Blocking phone crime

A new hi-tech initiative to combat mobile phone crime is being rolled out by Hertfordshire Constabulary

Mar 27, 2008
By Paul Jacques

A new hi-tech initiative to combat mobile phone crime is being rolled out by Hertfordshire Constabulary

Hertfordshire Constabulary is using a revolutionary new method of phone forensics to check the ownership and status of a mobile phone.

A handheld scanner identifies the IMEI barcode and checks the information against the SEND and UKSEIR databases. It is designed to help improve the process and initiatives around checking the National Mobile Phone and Property Register (NMPR).

The site – – contains details of stolen property uploaded by various police forces, insurers, trade bodies and the public via the Immobilise website ( and includes details of handsets that have been ‘blocked’ by the mobile telephone service providers.

The information will then indicate the phone’s status, and whether there are any crime reports associated with the phone. The data can be exported to a report which can then be printed and stored with the phone as required.

The Apollo scanner has been developed in cooperation with Radio Tactics Ltd (RTL), and Hertfordshire’s Detective Chief Inspector Paul Maghie said: “It’s a great tool to help tackle volume crime offences. We’ve identified a number of phones in possession of people that have been stolen in serious offences – even during the pilot of the scanner an offender was brought into custody for a fairly minor offence and he was found to be in possession of a handset stolen in a violent street robbery the day before. A search of his car revealed another eight stolen phones hidden under the front seat. Opportunities like that would have been missed without this device.”

In Hertfordshire, a crime involving a stolen mobile phone cannot be finalised unless the IMEI number has been recorded.

“The benefits of checking the IMEI of phones on the National Mobile Phone Registry (NMPR) have been proven in Hertfordshire,” said DCI Maghie. “For us, to not register the IMEI number of a phone is like not taking the registration of a stolen car – it’s an essential part of recording a crime. If, like Hertfordshire, more police forces update the details of their property daily, the database will continue to become even more effective as the network grows.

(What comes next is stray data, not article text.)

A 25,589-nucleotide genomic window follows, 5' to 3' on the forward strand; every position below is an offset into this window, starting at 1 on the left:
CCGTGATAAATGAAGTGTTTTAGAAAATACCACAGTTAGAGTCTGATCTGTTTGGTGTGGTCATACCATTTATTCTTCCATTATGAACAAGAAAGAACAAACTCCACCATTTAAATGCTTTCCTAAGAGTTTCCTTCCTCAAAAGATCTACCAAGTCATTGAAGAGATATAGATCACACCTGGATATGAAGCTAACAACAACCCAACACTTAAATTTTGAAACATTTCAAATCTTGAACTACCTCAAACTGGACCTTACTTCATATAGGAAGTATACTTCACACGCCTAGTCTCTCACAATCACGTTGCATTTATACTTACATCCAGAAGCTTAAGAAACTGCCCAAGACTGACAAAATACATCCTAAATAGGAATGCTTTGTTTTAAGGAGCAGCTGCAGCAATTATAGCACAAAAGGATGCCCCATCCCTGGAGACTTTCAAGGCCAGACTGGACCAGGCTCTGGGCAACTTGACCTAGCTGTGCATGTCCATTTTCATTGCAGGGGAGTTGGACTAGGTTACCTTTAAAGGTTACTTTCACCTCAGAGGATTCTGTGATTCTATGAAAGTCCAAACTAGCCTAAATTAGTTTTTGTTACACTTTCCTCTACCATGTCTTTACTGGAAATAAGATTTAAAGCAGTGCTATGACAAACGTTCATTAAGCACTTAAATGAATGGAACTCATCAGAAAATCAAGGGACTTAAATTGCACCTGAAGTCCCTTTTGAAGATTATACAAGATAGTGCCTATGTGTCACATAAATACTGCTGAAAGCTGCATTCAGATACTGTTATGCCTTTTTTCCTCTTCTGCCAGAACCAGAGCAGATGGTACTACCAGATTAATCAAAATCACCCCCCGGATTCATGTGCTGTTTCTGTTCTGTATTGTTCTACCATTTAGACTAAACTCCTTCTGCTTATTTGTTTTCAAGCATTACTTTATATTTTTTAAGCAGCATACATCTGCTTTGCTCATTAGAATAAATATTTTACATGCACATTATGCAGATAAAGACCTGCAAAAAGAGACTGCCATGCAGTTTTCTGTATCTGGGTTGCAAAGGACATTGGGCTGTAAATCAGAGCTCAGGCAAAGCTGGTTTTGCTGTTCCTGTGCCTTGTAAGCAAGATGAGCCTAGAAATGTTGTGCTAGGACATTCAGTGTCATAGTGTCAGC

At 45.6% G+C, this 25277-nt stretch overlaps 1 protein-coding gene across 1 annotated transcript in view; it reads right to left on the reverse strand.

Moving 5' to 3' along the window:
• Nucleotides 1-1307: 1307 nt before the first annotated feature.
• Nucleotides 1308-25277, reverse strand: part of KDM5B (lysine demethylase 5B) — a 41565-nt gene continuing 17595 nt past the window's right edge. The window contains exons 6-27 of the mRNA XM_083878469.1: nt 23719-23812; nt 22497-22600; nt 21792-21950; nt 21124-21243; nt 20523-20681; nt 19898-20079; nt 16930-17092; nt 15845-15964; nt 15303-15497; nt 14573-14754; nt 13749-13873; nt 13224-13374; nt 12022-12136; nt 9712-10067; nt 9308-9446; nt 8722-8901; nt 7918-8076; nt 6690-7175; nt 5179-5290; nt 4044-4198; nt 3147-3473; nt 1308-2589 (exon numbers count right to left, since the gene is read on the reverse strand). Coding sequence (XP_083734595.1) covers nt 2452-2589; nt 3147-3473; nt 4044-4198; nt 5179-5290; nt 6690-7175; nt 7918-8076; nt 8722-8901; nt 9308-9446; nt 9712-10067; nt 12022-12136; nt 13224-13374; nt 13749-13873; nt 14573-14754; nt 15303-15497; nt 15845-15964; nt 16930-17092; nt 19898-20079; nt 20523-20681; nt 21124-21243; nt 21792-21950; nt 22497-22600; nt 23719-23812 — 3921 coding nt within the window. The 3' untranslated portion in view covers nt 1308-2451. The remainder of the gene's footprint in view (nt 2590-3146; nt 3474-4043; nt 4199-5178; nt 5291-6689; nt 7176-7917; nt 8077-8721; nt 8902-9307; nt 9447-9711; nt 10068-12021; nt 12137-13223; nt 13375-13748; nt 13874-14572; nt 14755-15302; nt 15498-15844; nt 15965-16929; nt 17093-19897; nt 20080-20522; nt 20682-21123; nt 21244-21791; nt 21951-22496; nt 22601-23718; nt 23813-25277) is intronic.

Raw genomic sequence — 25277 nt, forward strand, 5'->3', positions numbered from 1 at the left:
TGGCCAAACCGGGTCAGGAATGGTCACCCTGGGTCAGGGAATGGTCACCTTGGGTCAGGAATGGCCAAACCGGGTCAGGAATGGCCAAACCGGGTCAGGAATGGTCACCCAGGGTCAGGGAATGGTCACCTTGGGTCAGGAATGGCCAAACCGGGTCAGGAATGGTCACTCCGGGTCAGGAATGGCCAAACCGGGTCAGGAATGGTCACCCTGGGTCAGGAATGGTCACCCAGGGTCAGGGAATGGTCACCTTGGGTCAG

“We’ve seen many benefits to using the Apollo. Not only does it eliminate human error and increases speed and efficiency, particularly when dealing with a large stash of handsets, if a phone that shows up as stolen on the database is found in someone’s possession, it can give officers on the street grounds to arrest.

“What follows is the investigation into where that phone came from, and experience has shown that many of the handsets had been stolen in serious crimes such as burglary and robbery. Also, because phones can be illegally reprogrammed with a new IMEI number, and the old one can be scratched off, this is better than carrying out a manual check. Often if a phone is PIN protected you are unable to turn the phone on to get the IMEI. They also provide a helpline as a backup and for those officers who don’t have the scanner.”

Hertfordshire Constabulary has bought 16 scanners which will be distributed across the force and the joint Hertfordshire and Bedfordshire Major Crime Teams.

DCI Maghie added: “We conducted a month-long pilot in custody at our Watford station over Christmas where 90 phones were checked, and over 7 per cent were shown to be stolen. We have established that about 50 per cent of stolen phones are being reused with a new number and that even though they can be initially blocked by the service providers many are being illegally unblocked by unscrupulous dealers and market traders who reprogram the handset with a new IMEI.”

The scanner was developed to make the NMPR more accessible to frontline officers.

Carl Tinker, UK business development manager at RTL, said: “There are a number of applications for this technology which we are exploring at the moment – we are working with Hertfordshire Constabular

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